When the shelter-in-place orders came down in Mendocino County and around the country, a certain unscrupulous portion of the population started wringing their hands in anticipation. When people are encouraged to do business online, especially high-dollar electronic fund transfers, the opportunity for fraud increases. If you are in escrow purchasing a property right now (or if you plan to use high-dollar wire transfers for any other purchases), be careful.
Here’s what you need to know regarding real estate transactions. To close an escrow, the buyer must provide cash for the down payment and closing costs. In some cases, as in raw land, the entire cost of the property is paid in cash. For convenience—or more recently to comply with Covid-19 shelter-in-place orders—people are choosing to wire the cash rather than the more traditional method of using a cashier’s check.
While wire transfers are wonderfully quick and convenient, the downside of all that speed is that mistakes can happen, and despicable people can take tens or hundreds of thousands of dollars from honest, hard-working people.
Here’s how it goes. As soon as the principals (buyers and sellers) enter into escrow, a lot of communication ensues among lenders, Realtors, escrow officers, and others involved in the sale. During this process, the despicable fraudster gets access to this email string and begins monitoring the transaction.
As the escrow reaches the deadline, a flurry of activity often occurs—all the final details have to get nailed down and things can feel a little frantic. This is when the fraudster strikes. Recognizing that everyone wants the transaction to go through without a hitch, he uses an email address that looks legitimate, pretending it is from the escrow officer or Realtor, and sends an urgent message to the buyer that says, in essence, “Sorry for the short notice, but your down payment needs to be wired in immediately. Please follow the instructions below.”
After complying with the email request, the buyer shows up to sign final documents the following day, where the escrow officer says, “Great. All we need now is your down payment.”
Clearly, the buyer is confused. He reminds the escrow officer that he sent the payment the day before. Sadly, the money is long gone. With a little tracking, they discover the down payment was sent to a bank in West Texas where our fraudster had an automatic alert that allowed him to immediately send those funds to five different banks in Eastern Europe.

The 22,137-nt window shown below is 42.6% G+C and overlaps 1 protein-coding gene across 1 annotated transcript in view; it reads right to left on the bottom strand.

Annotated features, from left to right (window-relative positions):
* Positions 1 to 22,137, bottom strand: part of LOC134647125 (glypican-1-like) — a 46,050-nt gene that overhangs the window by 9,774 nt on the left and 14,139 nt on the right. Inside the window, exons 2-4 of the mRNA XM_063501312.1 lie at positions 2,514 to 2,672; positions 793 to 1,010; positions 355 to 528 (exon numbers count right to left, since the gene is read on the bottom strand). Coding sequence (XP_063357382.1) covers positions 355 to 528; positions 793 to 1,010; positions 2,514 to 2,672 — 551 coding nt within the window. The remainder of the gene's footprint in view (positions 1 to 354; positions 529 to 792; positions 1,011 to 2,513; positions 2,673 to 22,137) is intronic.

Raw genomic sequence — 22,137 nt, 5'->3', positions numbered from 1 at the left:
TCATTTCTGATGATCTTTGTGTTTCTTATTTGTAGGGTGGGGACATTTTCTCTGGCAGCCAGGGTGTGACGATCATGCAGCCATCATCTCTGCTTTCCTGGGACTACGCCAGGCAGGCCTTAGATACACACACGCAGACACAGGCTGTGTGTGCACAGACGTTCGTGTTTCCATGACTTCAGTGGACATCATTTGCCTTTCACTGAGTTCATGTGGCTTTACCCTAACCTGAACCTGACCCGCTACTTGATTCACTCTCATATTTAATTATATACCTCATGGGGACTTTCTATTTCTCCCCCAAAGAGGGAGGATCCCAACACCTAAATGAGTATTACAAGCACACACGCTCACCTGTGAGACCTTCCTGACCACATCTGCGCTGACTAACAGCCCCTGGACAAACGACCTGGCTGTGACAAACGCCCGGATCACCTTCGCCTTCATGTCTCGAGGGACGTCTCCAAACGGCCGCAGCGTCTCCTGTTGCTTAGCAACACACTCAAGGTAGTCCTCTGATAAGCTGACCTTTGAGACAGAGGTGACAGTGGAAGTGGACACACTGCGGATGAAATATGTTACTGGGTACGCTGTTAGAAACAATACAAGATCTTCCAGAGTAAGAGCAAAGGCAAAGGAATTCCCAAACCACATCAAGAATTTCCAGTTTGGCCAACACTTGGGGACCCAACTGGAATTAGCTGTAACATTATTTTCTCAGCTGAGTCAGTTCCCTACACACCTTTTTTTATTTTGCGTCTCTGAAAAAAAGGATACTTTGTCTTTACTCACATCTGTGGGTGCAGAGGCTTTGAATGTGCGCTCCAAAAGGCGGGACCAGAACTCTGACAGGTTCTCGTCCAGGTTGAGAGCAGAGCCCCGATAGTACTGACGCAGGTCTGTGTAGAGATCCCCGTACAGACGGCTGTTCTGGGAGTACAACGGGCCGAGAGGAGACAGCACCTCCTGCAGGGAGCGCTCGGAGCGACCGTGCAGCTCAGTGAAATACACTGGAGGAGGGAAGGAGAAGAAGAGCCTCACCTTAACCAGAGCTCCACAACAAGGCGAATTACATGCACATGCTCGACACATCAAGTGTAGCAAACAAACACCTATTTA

Now that you know what can happen, here’s how to avoid being scammed: NEVER accept wiring instructions from someone you haven’t been dealing with directly, even if they name-drop. Also, NEVER accept wiring instructions via email. Call your Realtor and have them put you in touch with your escrow officer to confirm the transaction.
Another way to avoid this problem is to plan ahead and order a cashier’s check. This minor inconvenience could save you hundreds of thousands of dollars. You can also write a personal check, if you allow sufficient time for it to clear. The law requires that the escrow company not close the escrow until the check has cleared. Once money is wired, it’s gone. There’s no insurance for this. The bank was following your instructions, so they’re not responsible for repaying the money. And the escrow company had nothing to do with it. They didn’t even know you transferred money.
At the bottom of every legitimate escrow officer’s email is a warning not to accept wiring instructions via email without verifying them. They look like this:
**Be aware! Online banking fraud is on the rise. If you receive an email containing WIRE TRANSFER INSTRUCTIONS call your escrow officer immediately to verify the information prior to sending funds.**
Pay attention and don’t transfer money electronically unless you are absolutely certain you’re dealing with the right people.
If you have questions about getting into real estate, please contact me at email@example.com or call (707) 462-4000. If you have an idea for a future column, share it with me and if I use it, I’ll send you a $25 gift certificate to Schat’s Bakery. Dick Selzer is a real estate broker who has been in the business for more than 40 years.